Researchers from multiple countries looked at sewage samples collected from 2018 through early 2020, with findings that may interest microbiologists and medical laboratory scientists
Clinical laboratory tests for the SARS-CoV-2 coronavirus can identify COVID-19 cases in individuals. But in multiple countries, researchers have tested untreated sewage for remnants of the pathogen, and some scientists have arrived at a surprising but unconfirmed theory—that the coronavirus appeared in Europe long before the first reported cases in Wuhan, China.
In an article for The Conversation, titled, “Coronavirus: Wastewater Can Tell Us Where the Next Outbreak Will Be,” Davey Jones, PhD, Professorial Chair of Soil and Environmental Science at Bangor University in the UK, wrote, “For the past three months, we have been using a test called polymerase chain reaction (PCR) to find traces of SARS-CoV-2 in untreated wastewater. We believe this could form a valuable part of disease surveillance. Most UK towns and cities are served by just one or two wastewater treatment works, so a single sample—about a liter of water—can provide information on millions of people.”
The Lancet reported on similar research being conducted in Barcelona, Spain. At the University of Barcelona (UB) researchers analyzed raw sewage samples taken between April 13 and May 25 from two large wastewater treatment plants in the city. In addition, they analyzed frozen archival samples taken from one of the plants in 2018 (January-March), 2019 (January, March, September-December), and 2020 (January-March).
They reported presence of the virus in samples taken as early as Jan. 15, 2020, 41 days before the Barcelona’s first known case was reported on Feb. 25. Most surprisingly, they reported the presence of two genetic fragments—IP2 and IP4—in a sample taken on March 12, 2019.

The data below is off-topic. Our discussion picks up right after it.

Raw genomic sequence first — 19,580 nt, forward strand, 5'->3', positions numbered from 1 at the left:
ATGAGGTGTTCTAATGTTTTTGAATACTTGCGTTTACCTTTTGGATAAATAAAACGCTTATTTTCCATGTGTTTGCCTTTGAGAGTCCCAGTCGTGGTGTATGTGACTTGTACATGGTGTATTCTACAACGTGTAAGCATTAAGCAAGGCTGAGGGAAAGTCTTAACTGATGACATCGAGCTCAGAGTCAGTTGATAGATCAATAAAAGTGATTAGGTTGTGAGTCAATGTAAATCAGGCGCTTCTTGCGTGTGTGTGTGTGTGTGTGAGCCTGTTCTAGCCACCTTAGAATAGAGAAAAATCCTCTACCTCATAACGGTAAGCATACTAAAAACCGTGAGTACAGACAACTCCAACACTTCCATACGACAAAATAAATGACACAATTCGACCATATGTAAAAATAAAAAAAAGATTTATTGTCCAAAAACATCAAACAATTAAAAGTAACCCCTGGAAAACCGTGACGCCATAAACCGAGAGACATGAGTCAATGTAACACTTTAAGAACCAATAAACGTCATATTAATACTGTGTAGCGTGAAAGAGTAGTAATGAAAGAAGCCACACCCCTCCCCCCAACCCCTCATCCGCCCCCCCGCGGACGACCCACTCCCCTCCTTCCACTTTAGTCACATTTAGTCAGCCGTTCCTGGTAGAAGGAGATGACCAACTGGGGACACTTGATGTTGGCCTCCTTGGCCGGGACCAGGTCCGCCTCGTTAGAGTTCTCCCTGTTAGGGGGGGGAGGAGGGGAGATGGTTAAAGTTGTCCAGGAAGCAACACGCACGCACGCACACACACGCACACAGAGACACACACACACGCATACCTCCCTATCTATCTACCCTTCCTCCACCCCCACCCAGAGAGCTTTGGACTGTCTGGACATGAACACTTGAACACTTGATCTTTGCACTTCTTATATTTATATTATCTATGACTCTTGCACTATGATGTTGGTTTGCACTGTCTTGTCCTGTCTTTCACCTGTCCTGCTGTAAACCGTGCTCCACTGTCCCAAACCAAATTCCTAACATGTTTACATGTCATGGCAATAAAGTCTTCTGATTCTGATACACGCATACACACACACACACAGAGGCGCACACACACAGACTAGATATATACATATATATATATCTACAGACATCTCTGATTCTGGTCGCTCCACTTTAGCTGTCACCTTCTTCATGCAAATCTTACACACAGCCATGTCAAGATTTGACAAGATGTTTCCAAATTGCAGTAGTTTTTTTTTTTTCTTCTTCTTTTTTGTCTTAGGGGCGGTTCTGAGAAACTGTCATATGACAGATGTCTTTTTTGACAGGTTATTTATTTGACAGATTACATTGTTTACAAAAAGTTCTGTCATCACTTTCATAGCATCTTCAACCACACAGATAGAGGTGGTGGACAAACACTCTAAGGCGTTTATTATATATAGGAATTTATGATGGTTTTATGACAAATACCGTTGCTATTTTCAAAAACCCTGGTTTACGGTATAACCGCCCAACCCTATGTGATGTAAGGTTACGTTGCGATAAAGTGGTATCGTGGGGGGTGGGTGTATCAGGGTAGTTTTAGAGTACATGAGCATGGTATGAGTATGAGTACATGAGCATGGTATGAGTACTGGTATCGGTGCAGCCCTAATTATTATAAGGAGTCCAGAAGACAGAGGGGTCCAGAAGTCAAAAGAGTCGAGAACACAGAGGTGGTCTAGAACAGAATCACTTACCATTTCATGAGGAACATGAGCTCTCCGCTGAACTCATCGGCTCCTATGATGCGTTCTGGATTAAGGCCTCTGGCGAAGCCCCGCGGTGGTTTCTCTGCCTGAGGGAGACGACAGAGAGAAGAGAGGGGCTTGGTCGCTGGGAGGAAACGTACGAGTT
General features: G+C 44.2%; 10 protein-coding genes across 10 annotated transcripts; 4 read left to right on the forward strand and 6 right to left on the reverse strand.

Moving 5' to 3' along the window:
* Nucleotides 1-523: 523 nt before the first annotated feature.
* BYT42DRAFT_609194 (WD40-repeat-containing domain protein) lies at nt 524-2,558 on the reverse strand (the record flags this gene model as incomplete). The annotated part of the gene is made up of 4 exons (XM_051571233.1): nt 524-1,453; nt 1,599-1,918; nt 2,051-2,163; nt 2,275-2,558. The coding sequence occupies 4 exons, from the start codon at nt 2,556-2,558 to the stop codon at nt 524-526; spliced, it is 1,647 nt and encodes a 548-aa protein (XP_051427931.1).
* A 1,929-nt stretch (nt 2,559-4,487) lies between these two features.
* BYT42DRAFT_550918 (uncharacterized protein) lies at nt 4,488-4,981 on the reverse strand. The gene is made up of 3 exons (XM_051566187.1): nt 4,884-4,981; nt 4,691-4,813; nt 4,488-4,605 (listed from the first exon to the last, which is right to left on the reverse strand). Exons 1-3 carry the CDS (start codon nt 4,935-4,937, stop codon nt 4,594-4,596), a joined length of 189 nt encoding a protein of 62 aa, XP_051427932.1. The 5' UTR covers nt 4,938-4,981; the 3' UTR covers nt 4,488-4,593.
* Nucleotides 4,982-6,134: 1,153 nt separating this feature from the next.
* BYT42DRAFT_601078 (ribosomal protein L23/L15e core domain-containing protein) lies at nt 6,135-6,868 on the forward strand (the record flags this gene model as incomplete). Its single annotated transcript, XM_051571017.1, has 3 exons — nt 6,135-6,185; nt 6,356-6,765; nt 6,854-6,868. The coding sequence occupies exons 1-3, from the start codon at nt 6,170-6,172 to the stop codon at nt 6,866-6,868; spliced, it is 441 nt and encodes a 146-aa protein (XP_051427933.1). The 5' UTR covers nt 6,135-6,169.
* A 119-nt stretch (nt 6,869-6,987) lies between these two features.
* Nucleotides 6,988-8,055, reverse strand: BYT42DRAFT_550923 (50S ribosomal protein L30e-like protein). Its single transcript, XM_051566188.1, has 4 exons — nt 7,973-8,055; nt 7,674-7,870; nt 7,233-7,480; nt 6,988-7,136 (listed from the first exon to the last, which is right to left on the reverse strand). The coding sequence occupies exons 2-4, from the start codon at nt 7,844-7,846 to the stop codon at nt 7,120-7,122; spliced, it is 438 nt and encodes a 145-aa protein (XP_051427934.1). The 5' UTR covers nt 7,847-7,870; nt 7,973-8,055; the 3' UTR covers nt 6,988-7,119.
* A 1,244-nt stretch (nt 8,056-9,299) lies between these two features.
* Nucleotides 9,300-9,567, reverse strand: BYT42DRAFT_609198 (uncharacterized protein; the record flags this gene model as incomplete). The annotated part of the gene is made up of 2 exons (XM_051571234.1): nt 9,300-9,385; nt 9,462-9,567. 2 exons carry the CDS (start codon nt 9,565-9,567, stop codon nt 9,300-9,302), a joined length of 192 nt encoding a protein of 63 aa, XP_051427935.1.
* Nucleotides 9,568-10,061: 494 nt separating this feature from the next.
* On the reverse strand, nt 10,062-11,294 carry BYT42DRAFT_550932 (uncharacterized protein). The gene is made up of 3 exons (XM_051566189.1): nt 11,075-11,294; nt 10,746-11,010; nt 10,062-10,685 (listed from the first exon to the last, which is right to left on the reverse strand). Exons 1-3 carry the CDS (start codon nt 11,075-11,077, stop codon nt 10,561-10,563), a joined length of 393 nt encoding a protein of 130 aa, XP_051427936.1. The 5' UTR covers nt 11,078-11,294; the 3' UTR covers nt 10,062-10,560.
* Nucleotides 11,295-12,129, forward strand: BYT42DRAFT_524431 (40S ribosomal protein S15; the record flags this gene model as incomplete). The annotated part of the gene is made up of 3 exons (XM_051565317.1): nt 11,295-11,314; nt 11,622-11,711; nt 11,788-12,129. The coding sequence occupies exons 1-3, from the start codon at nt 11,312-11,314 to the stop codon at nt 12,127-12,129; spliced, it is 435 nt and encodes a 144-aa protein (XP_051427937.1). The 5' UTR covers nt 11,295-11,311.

That would seem to conflict with early reports that the first human infections occurred in Wuhan, China, in November to December of 2019.
All other Barcelona samples from 2018 and 2019, with the exception of one, tested negative, said Albert Bosch, PhD, in a press release. Bosch is professor at the Faculty of Biology at UB, head of the Enteric Virus laboratory at UB, president of the Spanish Society of Virology, and one of the lead study’s researchers. In the March 12 sample, he said, “the levels of SARS-CoV-2 were low but were positive, using two different targets.”
The Barcelona researchers reported their findings in a study published June 13, 2020, on the medRxiv preprint server, titled, “Sentinel Surveillance of SARS-CoV-2 in Wastewater Anticipates the Occurrence of COVID-19 Cases.”
Similar Findings in Brazil and Italy
Researchers in Brazil and Italy also have reported the early presence of SARS-CoV-2 in wastewater samples.
In northern Italy, researchers tested samples taken from five wastewater plants between October 2019 and February 2020 and reported positive test results in samples taken on December 18 in Milan and Turin. The country’s first case of COVID-19 was documented on Feb. 21. Those findings were published June 26 on medRxiv, titled, “SARS-CoV-2 Has Been Circulating in Northern Italy Since December 2019: Evidence from Environmental Monitoring.” The study has not been peer reviewed.
Researchers in Florianópolis, Brazil, tested wastewater samples taken between late October and early March. They reported presence of the virus in two samples from Nov. 27, 2019. Those findings, also not peer-reviewed, were published June 29 on medRxiv.